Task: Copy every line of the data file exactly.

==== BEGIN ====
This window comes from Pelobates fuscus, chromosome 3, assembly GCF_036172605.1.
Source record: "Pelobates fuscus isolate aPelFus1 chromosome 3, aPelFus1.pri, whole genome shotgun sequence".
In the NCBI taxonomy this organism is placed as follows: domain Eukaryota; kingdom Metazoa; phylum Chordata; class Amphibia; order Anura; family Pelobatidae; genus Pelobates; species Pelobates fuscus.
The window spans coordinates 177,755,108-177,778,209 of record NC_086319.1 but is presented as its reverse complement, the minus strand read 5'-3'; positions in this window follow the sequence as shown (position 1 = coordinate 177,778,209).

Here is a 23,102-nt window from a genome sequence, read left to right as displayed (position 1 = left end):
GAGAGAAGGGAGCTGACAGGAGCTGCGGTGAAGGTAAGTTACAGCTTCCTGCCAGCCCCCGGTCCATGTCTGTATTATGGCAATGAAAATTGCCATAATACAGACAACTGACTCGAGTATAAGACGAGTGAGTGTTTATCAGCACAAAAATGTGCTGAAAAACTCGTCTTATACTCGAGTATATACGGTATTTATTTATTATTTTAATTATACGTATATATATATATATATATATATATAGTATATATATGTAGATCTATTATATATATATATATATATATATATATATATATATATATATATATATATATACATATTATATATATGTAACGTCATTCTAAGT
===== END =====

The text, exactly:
This window comes from Pelobates fuscus, chromosome 3, assembly GCF_036172605.1.
Source record: "Pelobates fuscus isolate aPelFus1 chromosome 3, aPelFus1.pri, whole genome shotgun sequence".
In the NCBI taxonomy this organism is placed as follows: domain Eukaryota; kingdom Metazoa; phylum Chordata; class Amphibia; order Anura; family Pelobatidae; genus Pelobates; species Pelobates fuscus.
The window spans coordinates 177,755,108-177,778,209 of record NC_086319.1 but is presented as its reverse complement, the minus strand read 5'-3'; positions in this window follow the sequence as shown (position 1 = coordinate 177,778,209).

Here is a 23,102-nt window from a genome sequence, read left to right as displayed (position 1 = left end):
GAGAGAAGGGAGCTGACAGGAGCTGCGGTGAAGGTAAGTTACAGCTTCCTGCCAGCCCCCGGTCCATGTCTGTATTATGGCAATGAAAATTGCCATAATACAGACAACTGACTCGAGTATAAGACGAGTGAGTGTTTATCAGCACAAAAATGTGCTGAAAAACTCGTCTTATACTCGAGTATATACGGTATTTATTTATTATTTTAATTATACGTATATATATATATATATATATATATAGTATATATATGTAGATCTATTATATATATATATATATATATATATATATATATATATATATATATATATATACATATTATATATATGTAACGTCATTCTAAGT